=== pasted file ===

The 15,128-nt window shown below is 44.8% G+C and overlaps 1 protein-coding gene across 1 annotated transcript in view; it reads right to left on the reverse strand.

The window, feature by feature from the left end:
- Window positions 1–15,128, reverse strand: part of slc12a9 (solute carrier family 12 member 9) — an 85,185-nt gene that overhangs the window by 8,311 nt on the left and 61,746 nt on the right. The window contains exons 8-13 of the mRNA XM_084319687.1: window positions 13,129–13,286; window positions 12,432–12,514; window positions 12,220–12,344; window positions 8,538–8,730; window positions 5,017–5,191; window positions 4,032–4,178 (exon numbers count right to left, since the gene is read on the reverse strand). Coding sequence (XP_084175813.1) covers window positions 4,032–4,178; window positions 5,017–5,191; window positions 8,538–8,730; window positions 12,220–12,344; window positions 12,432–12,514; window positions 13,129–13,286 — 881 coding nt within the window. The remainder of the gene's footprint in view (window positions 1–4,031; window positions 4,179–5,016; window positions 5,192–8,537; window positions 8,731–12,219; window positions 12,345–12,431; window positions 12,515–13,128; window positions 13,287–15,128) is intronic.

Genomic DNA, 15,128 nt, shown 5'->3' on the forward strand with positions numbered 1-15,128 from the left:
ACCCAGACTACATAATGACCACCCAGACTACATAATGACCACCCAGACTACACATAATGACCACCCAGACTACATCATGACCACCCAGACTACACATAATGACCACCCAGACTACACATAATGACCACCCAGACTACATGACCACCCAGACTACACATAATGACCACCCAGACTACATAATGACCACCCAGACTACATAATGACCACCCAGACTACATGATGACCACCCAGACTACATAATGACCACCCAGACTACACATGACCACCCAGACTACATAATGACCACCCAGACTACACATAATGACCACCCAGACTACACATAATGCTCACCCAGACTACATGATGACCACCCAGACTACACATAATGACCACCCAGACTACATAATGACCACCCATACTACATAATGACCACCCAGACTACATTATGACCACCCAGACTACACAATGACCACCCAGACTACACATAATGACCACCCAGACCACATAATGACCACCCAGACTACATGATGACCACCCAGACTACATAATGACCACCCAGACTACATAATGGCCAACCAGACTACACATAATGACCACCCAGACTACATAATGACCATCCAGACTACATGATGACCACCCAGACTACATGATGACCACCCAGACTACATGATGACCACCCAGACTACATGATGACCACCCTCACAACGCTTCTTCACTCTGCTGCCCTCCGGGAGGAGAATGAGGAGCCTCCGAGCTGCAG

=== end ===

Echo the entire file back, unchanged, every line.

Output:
The 15,128-nt window shown below is 44.8% G+C and overlaps 1 protein-coding gene across 1 annotated transcript in view; it reads right to left on the reverse strand.

The window, feature by feature from the left end:
- Window positions 1–15,128, reverse strand: part of slc12a9 (solute carrier family 12 member 9) — an 85,185-nt gene that overhangs the window by 8,311 nt on the left and 61,746 nt on the right. The window contains exons 8-13 of the mRNA XM_084319687.1: window positions 13,129–13,286; window positions 12,432–12,514; window positions 12,220–12,344; window positions 8,538–8,730; window positions 5,017–5,191; window positions 4,032–4,178 (exon numbers count right to left, since the gene is read on the reverse strand). Coding sequence (XP_084175813.1) covers window positions 4,032–4,178; window positions 5,017–5,191; window positions 8,538–8,730; window positions 12,220–12,344; window positions 12,432–12,514; window positions 13,129–13,286 — 881 coding nt within the window. The remainder of the gene's footprint in view (window positions 1–4,031; window positions 4,179–5,016; window positions 5,192–8,537; window positions 8,731–12,219; window positions 12,345–12,431; window positions 12,515–13,128; window positions 13,287–15,128) is intronic.

Genomic DNA, 15,128 nt, shown 5'->3' on the forward strand with positions numbered 1-15,128 from the left:
ACCCAGACTACATAATGACCACCCAGACTACATAATGACCACCCAGACTACACATAATGACCACCCAGACTACATCATGACCACCCAGACTACACATAATGACCACCCAGACTACACATAATGACCACCCAGACTACATGACCACCCAGACTACACATAATGACCACCCAGACTACATAATGACCACCCAGACTACATAATGACCACCCAGACTACATGATGACCACCCAGACTACATAATGACCACCCAGACTACACATGACCACCCAGACTACATAATGACCACCCAGACTACACATAATGACCACCCAGACTACACATAATGCTCACCCAGACTACATGATGACCACCCAGACTACACATAATGACCACCCAGACTACATAATGACCACCCATACTACATAATGACCACCCAGACTACATTATGACCACCCAGACTACACAATGACCACCCAGACTACACATAATGACCACCCAGACCACATAATGACCACCCAGACTACATGATGACCACCCAGACTACATAATGACCACCCAGACTACATAATGGCCAACCAGACTACACATAATGACCACCCAGACTACATAATGACCATCCAGACTACATGATGACCACCCAGACTACATGATGACCACCCAGACTACATGATGACCACCCAGACTACATGATGACCACCCTCACAACGCTTCTTCACTCTGCTGCCCTCCGGGAGGAGAATGAGGAGCCTCCGAGCTGCAG